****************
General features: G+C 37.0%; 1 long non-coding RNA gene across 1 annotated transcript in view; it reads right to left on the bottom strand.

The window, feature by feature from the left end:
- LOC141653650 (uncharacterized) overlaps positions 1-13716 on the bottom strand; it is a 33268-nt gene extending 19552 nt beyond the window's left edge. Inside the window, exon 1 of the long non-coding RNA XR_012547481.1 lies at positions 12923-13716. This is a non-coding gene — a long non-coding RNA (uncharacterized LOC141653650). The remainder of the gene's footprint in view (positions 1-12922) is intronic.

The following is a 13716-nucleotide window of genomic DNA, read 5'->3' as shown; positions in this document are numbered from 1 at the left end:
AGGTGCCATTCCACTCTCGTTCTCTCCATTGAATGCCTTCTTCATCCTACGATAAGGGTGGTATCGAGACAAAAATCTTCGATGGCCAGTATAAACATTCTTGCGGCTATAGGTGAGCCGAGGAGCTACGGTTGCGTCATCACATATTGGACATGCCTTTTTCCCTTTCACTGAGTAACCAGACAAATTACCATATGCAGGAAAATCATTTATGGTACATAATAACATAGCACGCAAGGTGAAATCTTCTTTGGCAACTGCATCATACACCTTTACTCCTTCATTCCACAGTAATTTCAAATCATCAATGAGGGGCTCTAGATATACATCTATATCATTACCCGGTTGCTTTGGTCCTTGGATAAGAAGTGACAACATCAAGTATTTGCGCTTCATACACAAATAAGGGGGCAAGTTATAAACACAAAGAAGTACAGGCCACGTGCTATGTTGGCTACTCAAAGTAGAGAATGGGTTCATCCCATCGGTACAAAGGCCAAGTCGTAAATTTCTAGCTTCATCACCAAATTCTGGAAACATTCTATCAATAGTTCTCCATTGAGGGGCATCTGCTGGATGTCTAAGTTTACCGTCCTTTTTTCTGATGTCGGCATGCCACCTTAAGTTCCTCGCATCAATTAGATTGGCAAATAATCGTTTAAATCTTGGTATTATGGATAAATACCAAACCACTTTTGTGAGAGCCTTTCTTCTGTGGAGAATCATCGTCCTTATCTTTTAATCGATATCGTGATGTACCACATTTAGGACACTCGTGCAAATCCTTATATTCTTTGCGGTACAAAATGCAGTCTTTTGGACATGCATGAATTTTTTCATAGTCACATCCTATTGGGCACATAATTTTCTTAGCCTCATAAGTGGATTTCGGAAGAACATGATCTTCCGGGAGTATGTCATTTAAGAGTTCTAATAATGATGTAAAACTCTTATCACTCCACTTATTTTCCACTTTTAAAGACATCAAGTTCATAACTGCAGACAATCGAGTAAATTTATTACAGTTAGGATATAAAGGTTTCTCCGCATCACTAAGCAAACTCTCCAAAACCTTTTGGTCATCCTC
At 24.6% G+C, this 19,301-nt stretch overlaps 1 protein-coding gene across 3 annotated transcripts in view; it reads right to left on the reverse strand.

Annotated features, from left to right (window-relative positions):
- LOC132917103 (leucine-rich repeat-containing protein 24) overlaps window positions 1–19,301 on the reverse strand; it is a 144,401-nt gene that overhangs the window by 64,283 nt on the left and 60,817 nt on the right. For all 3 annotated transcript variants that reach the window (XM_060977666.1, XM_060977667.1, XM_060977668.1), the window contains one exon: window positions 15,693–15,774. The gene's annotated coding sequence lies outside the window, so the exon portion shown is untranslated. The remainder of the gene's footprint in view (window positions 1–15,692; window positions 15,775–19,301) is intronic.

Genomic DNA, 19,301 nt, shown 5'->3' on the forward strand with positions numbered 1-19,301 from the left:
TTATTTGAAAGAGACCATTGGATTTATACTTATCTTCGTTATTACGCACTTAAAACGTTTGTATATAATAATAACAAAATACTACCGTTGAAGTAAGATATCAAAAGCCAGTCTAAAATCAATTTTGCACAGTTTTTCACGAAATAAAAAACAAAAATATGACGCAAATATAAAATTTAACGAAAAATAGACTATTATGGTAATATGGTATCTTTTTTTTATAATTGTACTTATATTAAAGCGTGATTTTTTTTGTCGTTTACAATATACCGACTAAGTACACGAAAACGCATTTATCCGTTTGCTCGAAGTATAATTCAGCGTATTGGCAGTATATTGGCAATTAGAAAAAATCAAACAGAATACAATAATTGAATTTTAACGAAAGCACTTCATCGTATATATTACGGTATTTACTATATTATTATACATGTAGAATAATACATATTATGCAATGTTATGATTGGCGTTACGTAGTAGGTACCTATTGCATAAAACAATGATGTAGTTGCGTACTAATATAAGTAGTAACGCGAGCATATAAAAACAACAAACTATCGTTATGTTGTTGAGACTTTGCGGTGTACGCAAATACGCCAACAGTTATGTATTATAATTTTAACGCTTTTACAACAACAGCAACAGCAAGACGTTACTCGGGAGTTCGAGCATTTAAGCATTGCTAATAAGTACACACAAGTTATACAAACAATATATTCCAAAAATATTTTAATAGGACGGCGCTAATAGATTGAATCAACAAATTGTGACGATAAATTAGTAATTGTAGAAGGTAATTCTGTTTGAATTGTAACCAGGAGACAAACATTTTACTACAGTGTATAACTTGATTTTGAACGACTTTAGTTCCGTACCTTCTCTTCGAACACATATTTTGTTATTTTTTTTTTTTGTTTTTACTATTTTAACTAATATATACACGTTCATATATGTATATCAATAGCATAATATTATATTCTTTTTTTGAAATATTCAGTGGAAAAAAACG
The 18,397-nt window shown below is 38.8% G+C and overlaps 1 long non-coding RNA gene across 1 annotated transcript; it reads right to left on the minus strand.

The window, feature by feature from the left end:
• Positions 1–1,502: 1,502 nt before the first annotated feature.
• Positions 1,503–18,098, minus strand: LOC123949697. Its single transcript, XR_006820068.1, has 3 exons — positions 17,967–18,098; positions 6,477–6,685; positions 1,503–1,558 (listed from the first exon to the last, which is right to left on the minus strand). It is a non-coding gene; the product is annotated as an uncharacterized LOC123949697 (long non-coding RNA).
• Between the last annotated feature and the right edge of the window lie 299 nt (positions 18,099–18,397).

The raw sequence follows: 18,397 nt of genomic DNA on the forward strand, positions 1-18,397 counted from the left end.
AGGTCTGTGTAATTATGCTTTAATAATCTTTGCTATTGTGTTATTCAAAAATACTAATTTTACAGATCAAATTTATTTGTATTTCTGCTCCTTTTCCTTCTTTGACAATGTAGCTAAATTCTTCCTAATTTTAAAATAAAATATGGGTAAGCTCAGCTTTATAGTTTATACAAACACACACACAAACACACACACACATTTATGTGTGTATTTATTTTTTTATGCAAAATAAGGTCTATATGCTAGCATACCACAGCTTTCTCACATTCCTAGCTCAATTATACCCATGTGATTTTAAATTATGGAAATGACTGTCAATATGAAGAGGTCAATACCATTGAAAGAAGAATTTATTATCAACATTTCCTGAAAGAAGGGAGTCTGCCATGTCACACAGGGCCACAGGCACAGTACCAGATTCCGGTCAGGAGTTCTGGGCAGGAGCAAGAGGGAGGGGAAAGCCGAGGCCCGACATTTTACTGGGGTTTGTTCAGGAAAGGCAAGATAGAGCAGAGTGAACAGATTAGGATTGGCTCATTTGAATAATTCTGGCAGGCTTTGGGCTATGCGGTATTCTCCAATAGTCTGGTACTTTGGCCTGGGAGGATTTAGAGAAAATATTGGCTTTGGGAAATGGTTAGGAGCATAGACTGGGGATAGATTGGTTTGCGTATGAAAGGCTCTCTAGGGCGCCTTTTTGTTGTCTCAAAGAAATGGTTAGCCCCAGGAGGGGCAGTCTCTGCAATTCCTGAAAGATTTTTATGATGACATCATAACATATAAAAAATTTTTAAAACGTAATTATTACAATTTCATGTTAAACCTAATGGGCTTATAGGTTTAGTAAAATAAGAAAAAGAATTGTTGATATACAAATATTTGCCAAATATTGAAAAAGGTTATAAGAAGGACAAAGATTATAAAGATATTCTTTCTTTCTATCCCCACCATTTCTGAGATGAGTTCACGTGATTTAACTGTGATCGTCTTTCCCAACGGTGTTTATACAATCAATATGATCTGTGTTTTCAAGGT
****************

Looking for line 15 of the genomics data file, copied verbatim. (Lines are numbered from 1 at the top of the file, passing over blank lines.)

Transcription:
• Between the last annotated feature and the right edge of the window lie 299 nt (positions 18,099–18,397).